To send content items to your account,
please confirm that you agree to abide by our usage policies.
If this is the first time you use this feature, you will be asked to authorise Cambridge Core to connect with your account.
Find out more about sending content to .
To send content items to your Kindle, first ensure email@example.com
is added to your Approved Personal Document E-mail List under your Personal Document Settings
on the Manage Your Content and Devices page of your Amazon account. Then enter the ‘name’ part
of your Kindle email address below.
Find out more about sending to your Kindle.
Note you can select to send to either the @free.kindle.com or @kindle.com variations.
‘@free.kindle.com’ emails are free but can only be sent to your device when it is connected to wi-fi.
‘@kindle.com’ emails can be delivered even when you are not connected to wi-fi, but note that service fees apply.
Examining neurometabolic abnormalities in critical brain areas in schizophrenia and major depressive disorder (MDD) may help guide future pharmacological interventions including glutamate-modulating treatments.
To measure metabolite concentrations within the anterior cingulate cortex (ACC) and thalamus of people with schizophrenia and people with MDD.
Spectra were acquired from 16 volunteers with schizophrenia, 17 with MDD and 18 healthy controls using magnetic resonance spectroscopy on a 7 Tesla scanner.
In the thalamus, there were lower glycine concentrations in the schizophrenia group relative to control (P=0.017) and MDD groups (P=0.012), and higher glutamine concentrations relative to healthy controls (P=0.009). In the thalamus and the ACC, the MDD group had lower myo-inositol concentrations than the control (P=0.014, P=0.009, respectively) and schizophrenia (P=0.004, P=0.002, respectively) groups.
These results support the glutamatergic theory of schizophrenia and indicate a potential glycine deficiency in the thalamus. In addition, reduced myo-inositol concentrations in MDD suggest its involvement in the disorder.
Thalamic glutamine loss and grey matter reduction suggest
neurodegeneration in first-episode schizophrenia, but the duration is
To observe glutamine and glutamate levels, grey matter volumes and social
functioning in patients with schizophrenia followed to 80 months after
Grey matter volumes and proton magnetic resonance spectroscopy
metabolites in left anterior cingulate and left thalamus were measured in
17 patients with schizophrenia before medication and 10 and 80 months
after diagnosis. Social functioning was assessed with the Life Skills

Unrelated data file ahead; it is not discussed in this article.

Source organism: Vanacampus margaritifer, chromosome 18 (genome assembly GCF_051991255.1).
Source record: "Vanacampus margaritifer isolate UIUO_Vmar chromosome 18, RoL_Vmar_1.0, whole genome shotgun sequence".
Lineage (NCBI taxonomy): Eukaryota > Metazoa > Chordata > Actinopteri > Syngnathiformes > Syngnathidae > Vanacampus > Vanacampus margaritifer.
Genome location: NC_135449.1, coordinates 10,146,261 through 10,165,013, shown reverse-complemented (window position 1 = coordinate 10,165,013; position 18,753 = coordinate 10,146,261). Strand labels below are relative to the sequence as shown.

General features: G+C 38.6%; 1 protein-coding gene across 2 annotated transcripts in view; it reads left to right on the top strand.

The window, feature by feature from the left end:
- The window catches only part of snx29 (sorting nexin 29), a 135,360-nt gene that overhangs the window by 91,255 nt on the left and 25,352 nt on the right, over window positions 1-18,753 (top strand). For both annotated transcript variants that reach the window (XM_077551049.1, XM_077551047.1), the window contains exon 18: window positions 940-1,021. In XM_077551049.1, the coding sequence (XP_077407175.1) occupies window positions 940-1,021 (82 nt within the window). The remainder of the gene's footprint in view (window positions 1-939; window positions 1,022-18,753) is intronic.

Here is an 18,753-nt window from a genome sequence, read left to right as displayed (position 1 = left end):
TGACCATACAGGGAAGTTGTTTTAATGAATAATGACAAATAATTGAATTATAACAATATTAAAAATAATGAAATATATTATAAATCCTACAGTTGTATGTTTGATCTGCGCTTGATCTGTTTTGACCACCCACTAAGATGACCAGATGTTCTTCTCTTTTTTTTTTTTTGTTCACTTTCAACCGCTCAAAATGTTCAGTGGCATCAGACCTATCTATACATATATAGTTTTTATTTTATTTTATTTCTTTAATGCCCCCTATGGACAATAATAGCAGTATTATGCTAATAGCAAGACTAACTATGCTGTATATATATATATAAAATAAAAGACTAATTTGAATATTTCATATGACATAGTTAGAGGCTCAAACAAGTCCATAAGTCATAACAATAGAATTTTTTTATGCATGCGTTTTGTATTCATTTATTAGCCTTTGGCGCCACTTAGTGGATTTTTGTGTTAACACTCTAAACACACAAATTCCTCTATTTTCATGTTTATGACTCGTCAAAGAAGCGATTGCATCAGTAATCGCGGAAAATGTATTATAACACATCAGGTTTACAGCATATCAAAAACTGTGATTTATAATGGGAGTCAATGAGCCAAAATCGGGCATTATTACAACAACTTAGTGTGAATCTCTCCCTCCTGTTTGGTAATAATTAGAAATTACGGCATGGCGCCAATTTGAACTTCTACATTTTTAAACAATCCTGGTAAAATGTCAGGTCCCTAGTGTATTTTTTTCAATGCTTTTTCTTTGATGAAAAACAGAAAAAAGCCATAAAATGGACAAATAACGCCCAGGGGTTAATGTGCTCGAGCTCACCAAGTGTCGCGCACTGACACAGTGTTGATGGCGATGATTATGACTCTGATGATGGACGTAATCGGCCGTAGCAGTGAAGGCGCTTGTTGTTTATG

Profile Rating Scale (LSPRS) at 80 months.
The sum of thalamic glutamate and glutamine levels decreased over 80
months, and correlated inversely with the LSPRS. Thalamic glutamine and
grey matter loss were significantly correlated in frontal, parietal,
temporal and limbic regions.
Brain metabolite loss is correlated with deteriorated social functioning
and grey matter losses in schizophrenia, consistent with
Folding variants of α-lactalbumin (α-la) are known to induce cell death in a number of cell types, including mammary epithelial cells (MEC). The native conformation of α-la however has not been observed to exhibit this biological activity. Here we report that native bovine α-la reduced the viability of primary bovine mammary epithelial cells (BMEC) and induced caspase activity in mammospheres, which are alveolar-like structures formed by culturing primary BMEC on extracellular matrix in the presence of lactogenic hormones. These observations suggest a possible role for bovine α-la in involution and/or maintaining the luminal space in mammary alveoli during lactation. In addition, co-incubation of bovine α-la in an in-vitro mammosphere model resulted in decreased β-casein mRNA expression and increased αs1- and κ-casein mRNA expression. This differential effect on casein expression levels is unusual and raises the possibility of manipulating expression levels of individual caseins to alter dairy processing properties. Manipulation of α-la levels could be further investigated for its potential to enhance milk protein expression and/or improve lactational persistency by influencing the balance between proliferation and apoptosis of BMEC, which has a major influence on the milk-producing capacity of the mammary gland.
The concentration of lactoferrin (LTF) in milk varies during lactation, rising sharply during involution. We proposed that LTF might have a regulatory role in involution and investigated its effects in vitro on the viability of bovine mammary epithelial cells (BMEC) and on casein expression in bovine mammospheres. Mammospheres capable of milk protein expression were formed by culturing primary BMEC on extracellular matrix in the presence of lactogenic hormones. Exogenously added LTF decreased β-casein and κ-casein mRNA expression in mammospheres while transfection of a short interfering RNA (siRNA) to suppress LTF expression resulted in increased casein mRNA expression. We believe that LTF exerts its effect on casein gene expression by up-regulating interleukin-1β (IL-1β) as IL-Iβ gene expression was elevated in mammospheres treated with LTF. LTF also decreased viability of BMEC grown as monolayers and as mammospheres. Interestingly, LTF was only effective in reducing casein mRNA expression and viability in mammospheres when added at concentrations found during early involution but was inactive when used at concentrations found in milk. We suggest that LTF has a regulatory role during early involution, decreasing casein expression and reducing BMEC viability.